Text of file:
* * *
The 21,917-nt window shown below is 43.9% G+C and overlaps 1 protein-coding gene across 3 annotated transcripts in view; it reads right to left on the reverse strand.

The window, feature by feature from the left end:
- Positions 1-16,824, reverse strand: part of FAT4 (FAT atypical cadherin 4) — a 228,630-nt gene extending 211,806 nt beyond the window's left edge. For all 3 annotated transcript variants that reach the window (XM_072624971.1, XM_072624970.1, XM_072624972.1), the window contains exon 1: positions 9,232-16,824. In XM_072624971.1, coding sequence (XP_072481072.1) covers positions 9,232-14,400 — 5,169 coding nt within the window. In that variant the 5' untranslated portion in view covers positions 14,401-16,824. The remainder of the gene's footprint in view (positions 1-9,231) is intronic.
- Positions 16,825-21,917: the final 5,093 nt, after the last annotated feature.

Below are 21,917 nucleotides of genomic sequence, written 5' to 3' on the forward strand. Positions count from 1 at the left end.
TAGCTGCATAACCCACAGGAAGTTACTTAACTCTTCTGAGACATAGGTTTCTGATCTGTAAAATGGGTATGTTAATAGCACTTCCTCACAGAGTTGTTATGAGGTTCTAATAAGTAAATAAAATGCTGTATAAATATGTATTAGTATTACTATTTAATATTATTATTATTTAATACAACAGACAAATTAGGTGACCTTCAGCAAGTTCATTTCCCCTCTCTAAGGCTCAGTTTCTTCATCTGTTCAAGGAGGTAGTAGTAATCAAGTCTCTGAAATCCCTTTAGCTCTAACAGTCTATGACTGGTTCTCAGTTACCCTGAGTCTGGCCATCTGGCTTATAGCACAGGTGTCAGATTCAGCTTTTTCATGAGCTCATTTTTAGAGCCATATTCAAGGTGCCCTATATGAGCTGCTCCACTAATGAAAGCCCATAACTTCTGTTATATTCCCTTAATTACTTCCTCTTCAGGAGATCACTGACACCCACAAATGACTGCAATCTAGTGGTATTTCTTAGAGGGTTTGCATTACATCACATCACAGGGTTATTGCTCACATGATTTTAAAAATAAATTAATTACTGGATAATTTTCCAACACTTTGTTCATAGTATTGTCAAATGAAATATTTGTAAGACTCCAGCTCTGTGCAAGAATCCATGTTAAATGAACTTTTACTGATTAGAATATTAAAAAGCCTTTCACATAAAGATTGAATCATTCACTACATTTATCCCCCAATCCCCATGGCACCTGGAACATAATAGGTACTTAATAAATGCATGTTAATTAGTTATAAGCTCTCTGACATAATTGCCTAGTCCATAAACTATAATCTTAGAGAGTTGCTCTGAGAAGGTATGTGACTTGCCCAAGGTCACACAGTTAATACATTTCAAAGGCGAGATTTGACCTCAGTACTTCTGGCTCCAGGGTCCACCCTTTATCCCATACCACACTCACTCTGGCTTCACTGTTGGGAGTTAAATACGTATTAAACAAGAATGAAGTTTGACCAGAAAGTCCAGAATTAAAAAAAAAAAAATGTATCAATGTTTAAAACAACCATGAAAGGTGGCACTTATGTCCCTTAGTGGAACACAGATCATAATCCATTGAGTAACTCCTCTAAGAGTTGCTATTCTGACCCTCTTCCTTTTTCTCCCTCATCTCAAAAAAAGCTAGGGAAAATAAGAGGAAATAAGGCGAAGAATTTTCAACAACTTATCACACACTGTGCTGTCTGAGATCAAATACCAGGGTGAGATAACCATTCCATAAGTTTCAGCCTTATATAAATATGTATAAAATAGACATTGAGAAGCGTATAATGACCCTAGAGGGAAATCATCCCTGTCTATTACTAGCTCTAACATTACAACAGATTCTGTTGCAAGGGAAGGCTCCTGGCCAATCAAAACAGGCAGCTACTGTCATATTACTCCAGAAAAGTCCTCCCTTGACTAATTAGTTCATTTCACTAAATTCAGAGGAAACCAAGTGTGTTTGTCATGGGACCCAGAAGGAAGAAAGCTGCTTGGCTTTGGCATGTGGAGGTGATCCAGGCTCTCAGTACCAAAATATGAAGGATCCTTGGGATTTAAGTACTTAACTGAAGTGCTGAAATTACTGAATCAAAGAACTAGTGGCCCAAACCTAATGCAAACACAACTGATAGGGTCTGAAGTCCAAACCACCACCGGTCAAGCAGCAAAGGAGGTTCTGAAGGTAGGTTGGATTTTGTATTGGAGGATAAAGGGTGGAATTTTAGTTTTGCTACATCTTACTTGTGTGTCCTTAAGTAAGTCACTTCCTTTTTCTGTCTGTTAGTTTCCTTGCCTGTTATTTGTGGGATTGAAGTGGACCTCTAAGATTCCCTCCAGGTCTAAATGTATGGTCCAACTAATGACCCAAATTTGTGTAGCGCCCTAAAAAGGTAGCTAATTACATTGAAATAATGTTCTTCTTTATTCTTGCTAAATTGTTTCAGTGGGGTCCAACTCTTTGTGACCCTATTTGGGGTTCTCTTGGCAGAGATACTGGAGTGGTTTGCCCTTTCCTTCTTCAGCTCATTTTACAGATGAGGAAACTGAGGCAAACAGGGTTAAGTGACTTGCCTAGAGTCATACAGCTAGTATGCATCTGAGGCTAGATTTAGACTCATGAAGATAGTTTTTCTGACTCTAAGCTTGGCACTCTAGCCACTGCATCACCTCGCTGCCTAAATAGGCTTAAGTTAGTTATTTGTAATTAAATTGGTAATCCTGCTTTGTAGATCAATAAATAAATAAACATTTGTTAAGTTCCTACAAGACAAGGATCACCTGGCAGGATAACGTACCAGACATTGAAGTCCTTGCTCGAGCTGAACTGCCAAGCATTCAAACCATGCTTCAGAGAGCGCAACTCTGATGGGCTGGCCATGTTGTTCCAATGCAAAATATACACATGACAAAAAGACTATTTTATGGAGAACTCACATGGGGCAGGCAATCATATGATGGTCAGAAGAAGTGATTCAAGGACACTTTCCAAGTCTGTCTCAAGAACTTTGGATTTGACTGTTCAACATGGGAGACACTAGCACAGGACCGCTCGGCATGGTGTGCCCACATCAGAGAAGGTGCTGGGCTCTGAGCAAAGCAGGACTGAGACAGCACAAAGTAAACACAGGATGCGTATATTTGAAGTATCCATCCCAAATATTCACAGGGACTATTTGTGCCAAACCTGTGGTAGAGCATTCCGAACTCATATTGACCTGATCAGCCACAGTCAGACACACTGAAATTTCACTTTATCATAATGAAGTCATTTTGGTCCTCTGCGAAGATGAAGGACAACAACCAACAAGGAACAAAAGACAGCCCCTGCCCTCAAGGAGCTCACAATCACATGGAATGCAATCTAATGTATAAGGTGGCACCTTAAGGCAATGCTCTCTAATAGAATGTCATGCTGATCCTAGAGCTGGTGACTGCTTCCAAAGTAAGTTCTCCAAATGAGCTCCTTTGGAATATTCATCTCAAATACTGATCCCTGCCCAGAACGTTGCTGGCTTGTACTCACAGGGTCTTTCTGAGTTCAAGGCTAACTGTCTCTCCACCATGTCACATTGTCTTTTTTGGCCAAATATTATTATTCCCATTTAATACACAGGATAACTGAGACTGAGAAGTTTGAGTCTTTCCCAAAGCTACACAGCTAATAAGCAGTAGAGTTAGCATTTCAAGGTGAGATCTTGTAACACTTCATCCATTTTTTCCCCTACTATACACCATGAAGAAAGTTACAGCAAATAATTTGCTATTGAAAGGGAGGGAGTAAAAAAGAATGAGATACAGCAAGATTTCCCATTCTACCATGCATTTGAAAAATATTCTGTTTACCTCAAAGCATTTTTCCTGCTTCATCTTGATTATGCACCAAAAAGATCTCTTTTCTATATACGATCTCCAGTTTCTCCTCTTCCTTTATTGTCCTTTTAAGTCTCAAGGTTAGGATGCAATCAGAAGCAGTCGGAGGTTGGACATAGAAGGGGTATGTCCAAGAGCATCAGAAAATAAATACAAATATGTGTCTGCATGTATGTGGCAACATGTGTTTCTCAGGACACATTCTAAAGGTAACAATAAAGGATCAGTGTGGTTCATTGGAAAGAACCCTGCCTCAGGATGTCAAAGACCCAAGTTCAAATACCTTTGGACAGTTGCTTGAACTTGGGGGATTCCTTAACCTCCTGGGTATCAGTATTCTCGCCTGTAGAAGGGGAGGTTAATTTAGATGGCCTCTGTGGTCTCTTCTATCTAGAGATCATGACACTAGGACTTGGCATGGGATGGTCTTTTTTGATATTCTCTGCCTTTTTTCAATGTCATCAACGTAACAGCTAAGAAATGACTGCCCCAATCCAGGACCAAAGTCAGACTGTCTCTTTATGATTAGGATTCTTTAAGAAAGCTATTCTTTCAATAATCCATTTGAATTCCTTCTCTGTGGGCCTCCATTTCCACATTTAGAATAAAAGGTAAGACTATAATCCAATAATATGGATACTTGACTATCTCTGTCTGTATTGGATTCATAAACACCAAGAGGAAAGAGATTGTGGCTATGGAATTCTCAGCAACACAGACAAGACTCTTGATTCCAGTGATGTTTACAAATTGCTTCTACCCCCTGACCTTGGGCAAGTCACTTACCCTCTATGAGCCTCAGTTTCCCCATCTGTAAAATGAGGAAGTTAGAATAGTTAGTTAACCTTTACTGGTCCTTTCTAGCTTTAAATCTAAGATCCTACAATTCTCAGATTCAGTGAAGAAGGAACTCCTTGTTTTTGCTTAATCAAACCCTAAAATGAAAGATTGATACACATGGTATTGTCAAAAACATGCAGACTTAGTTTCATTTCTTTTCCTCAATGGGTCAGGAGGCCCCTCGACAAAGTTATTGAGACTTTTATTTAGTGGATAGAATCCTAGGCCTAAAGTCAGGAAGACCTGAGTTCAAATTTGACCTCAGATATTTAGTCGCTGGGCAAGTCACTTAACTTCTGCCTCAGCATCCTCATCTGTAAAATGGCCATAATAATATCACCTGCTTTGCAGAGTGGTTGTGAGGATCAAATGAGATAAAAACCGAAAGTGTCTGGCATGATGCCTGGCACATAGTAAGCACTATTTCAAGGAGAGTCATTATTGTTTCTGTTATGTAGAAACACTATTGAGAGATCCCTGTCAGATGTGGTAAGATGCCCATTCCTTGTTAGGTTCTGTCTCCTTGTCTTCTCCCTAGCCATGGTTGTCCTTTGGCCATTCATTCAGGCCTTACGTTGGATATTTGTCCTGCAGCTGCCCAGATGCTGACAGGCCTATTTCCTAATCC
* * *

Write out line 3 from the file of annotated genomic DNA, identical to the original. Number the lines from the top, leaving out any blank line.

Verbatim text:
- Positions 1-16,824, reverse strand: part of FAT4 (FAT atypical cadherin 4) — a 228,630-nt gene extending 211,806 nt beyond the window's left edge. For all 3 annotated transcript variants that reach the window (XM_072624971.1, XM_072624970.1, XM_072624972.1), the window contains exon 1: positions 9,232-16,824. In XM_072624971.1, coding sequence (XP_072481072.1) covers positions 9,232-14,400 — 5,169 coding nt within the window. In that variant the 5' untranslated portion in view covers positions 14,401-16,824. The remainder of the gene's footprint in view (positions 1-9,231) is intronic.